"Let no corrupting talk come out of your mouths, but only such as is good for building up, as fits the occasion, that it may give grace to those who hear." - Ephesians 4:29
If you were to watch a TV show or movie about employees in the workplace, chances are there is one common theme you’ll see across all of them: coworkers hate each other. Of course, there are some exceptions, like Sully and Mike Wazowski, Jim and Pam, and some other outliers in the mix. However, for the most part, it is commonly accepted that coworkers depicted onscreen don’t really like each other and that any interaction with one another is a major inconvenience. While this is often done for comedic purposes, most humorous things are born out of a seed of truth.
We often speak about how our work life feels separated from our spiritual life. It could also be said that our work lives often feel separate from our personal lives. We can look at our coworkers as people we’re forced to spend time with, as opposed to people we choose to spend time with out of a desire to get closer. To be fair, it’s unreasonable to think that we’ll be best friends with every person we work with. However, it’s not unreasonable to say that whether we’re the best of friends or mere acquaintances, our work associates deserve to be cared for and appreciated no matter what.
Consider the woman at the well from John chapter 4. Jesus approaches a Samaritan woman and asks for a drink of water from the well. This was extremely strange. Not because it was uncommon to draw water for a weary traveler but because the Jews and Samaritans hated each other. The fact that Jesus was speaking not only to a woman but a Samaritan woman was about as counter-cultural as a person could get. After an ensuing conversation about living water that only Jesus can offer, he makes a strange request:
“Go, call your husband, and come here.”
While this seems random, we quickly learn that Jesus knows this woman’s story completely, a woman 5-times married who is currently living with a man who is not her husband. She is moved by his knowledge of her story and ultimately proclaims his name to the town, saying:
“Come, see a man who told me all that I ever did. Can this be the Christ?”
The disciples were shocked when they saw Jesus speaking to this Samaritan woman. They saw her only as an enemy due to their upbringing and the cultural expectations in place. Yet, by day's end, many Samaritans in the woman’s town had believed in Jesus. All these incredible events began with Jesus valuing a woman’s story, even if it meant going out of his way and going against the cultural norm. Imagine if it had been the disciples who found her first. They probably would have run her off back to town!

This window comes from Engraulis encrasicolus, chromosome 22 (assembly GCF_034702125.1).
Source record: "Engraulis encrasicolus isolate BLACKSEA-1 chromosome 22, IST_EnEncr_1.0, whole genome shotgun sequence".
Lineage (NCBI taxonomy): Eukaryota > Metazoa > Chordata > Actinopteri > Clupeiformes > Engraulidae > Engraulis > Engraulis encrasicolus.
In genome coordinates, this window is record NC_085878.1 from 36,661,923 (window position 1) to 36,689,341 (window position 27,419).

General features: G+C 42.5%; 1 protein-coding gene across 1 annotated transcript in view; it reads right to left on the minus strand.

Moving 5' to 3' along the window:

When you step into work and are surrounded by coworkers, be like Jesus, not the disciples. While you don’t have the luxury of divinely knowing someone’s story since birth, you do have a captive audience and time to learn it. Jesus didn’t have to stop for this woman, but he did because it was of the greatest importance for her eternal soul. Consider if you have an associate who may need someone to simply sit and listen to their story. You may need that connection more than you think.
While getting to know an associate's story is important, it’s only a first step in showing care for those in your workplace. Jesus didn’t simply know the woman’s story and move on; he acted on that knowledge by speaking to her in a way that she would respond. Now, this is not a call to be a counselor for each of your coworkers; it’s a means to act in faith by sharing the love of Christ with everyone you encounter. This can be done in a number of tangible ways:
The list of ways you can care well for your associates is endless. It doesn’t have to be anything dramatic. It simply needs to be done in faith. Faith that God will impact that person’s life for the better in ways you could never imagine.
“Don’t withhold good from someone who deserves it when it is in your power to do so.”
“Instead of each person watching out for their own good, watch out for what is better for others.”